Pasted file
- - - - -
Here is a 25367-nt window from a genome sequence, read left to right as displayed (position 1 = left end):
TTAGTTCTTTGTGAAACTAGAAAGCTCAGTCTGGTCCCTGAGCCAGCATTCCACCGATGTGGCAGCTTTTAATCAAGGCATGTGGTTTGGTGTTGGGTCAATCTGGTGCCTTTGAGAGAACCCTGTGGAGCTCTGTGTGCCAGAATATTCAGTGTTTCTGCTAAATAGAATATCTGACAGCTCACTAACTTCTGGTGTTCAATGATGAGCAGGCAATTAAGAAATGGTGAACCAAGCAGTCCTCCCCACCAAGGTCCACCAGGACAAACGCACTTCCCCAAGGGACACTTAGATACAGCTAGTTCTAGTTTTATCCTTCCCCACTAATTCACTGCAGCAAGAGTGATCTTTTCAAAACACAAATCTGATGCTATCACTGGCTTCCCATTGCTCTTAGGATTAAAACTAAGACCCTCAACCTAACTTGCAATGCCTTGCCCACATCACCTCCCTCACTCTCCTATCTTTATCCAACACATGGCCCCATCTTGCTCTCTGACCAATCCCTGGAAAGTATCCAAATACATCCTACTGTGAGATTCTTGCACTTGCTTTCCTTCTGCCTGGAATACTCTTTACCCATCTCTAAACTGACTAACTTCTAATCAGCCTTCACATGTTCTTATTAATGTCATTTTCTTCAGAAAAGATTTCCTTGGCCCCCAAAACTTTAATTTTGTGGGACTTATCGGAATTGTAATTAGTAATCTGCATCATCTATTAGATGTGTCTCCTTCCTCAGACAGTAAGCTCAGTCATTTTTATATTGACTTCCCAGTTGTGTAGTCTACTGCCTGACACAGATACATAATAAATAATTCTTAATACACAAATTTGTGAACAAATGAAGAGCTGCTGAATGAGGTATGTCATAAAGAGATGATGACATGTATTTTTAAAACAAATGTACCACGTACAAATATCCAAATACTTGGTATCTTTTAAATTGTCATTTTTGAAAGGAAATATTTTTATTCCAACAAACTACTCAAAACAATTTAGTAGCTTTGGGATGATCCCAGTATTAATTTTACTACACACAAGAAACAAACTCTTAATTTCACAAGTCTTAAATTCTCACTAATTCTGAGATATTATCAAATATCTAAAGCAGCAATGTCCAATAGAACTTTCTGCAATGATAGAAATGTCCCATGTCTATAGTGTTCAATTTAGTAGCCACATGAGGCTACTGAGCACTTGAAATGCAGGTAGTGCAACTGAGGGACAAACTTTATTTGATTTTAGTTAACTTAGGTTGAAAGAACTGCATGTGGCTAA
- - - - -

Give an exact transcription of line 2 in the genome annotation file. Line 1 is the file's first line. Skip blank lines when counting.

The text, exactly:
TTAGTTCTTTGTGAAACTAGAAAGCTCAGTCTGGTCCCTGAGCCAGCATTCCACCGATGTGGCAGCTTTTAATCAAGGCATGTGGTTTGGTGTTGGGTCAATCTGGTGCCTTTGAGAGAACCCTGTGGAGCTCTGTGTGCCAGAATATTCAGTGTTTCTGCTAAATAGAATATCTGACAGCTCACTAACTTCTGGTGTTCAATGATGAGCAGGCAATTAAGAAATGGTGAACCAAGCAGTCCTCCCCACCAAGGTCCACCAGGACAAACGCACTTCCCCAAGGGACACTTAGATACAGCTAGTTCTAGTTTTATCCTTCCCCACTAATTCACTGCAGCAAGAGTGATCTTTTCAAAACACAAATCTGATGCTATCACTGGCTTCCCATTGCTCTTAGGATTAAAACTAAGACCCTCAACCTAACTTGCAATGCCTTGCCCACATCACCTCCCTCACTCTCCTATCTTTATCCAACACATGGCCCCATCTTGCTCTCTGACCAATCCCTGGAAAGTATCCAAATACATCCTACTGTGAGATTCTTGCACTTGCTTTCCTTCTGCCTGGAATACTCTTTACCCATCTCTAAACTGACTAACTTCTAATCAGCCTTCACATGTTCTTATTAATGTCATTTTCTTCAGAAAAGATTTCCTTGGCCCCCAAAACTTTAATTTTGTGGGACTTATCGGAATTGTAATTAGTAATCTGCATCATCTATTAGATGTGTCTCCTTCCTCAGACAGTAAGCTCAGTCATTTTTATATTGACTTCCCAGTTGTGTAGTCTACTGCCTGACACAGATACATAATAAATAATTCTTAATACACAAATTTGTGAACAAATGAAGAGCTGCTGAATGAGGTATGTCATAAAGAGATGATGACATGTATTTTTAAAACAAATGTACCACGTACAAATATCCAAATACTTGGTATCTTTTAAATTGTCATTTTTGAAAGGAAATATTTTTATTCCAACAAACTACTCAAAACAATTTAGTAGCTTTGGGATGATCCCAGTATTAATTTTACTACACACAAGAAACAAACTCTTAATTTCACAAGTCTTAAATTCTCACTAATTCTGAGATATTATCAAATATCTAAAGCAGCAATGTCCAATAGAACTTTCTGCAATGATAGAAATGTCCCATGTCTATAGTGTTCAATTTAGTAGCCACATGAGGCTACTGAGCACTTGAAATGCAGGTAGTGCAACTGAGGGACAAACTTTATTTGATTTTAGTTAACTTAGGTTGAAAGAACTGCATGTGGCTAA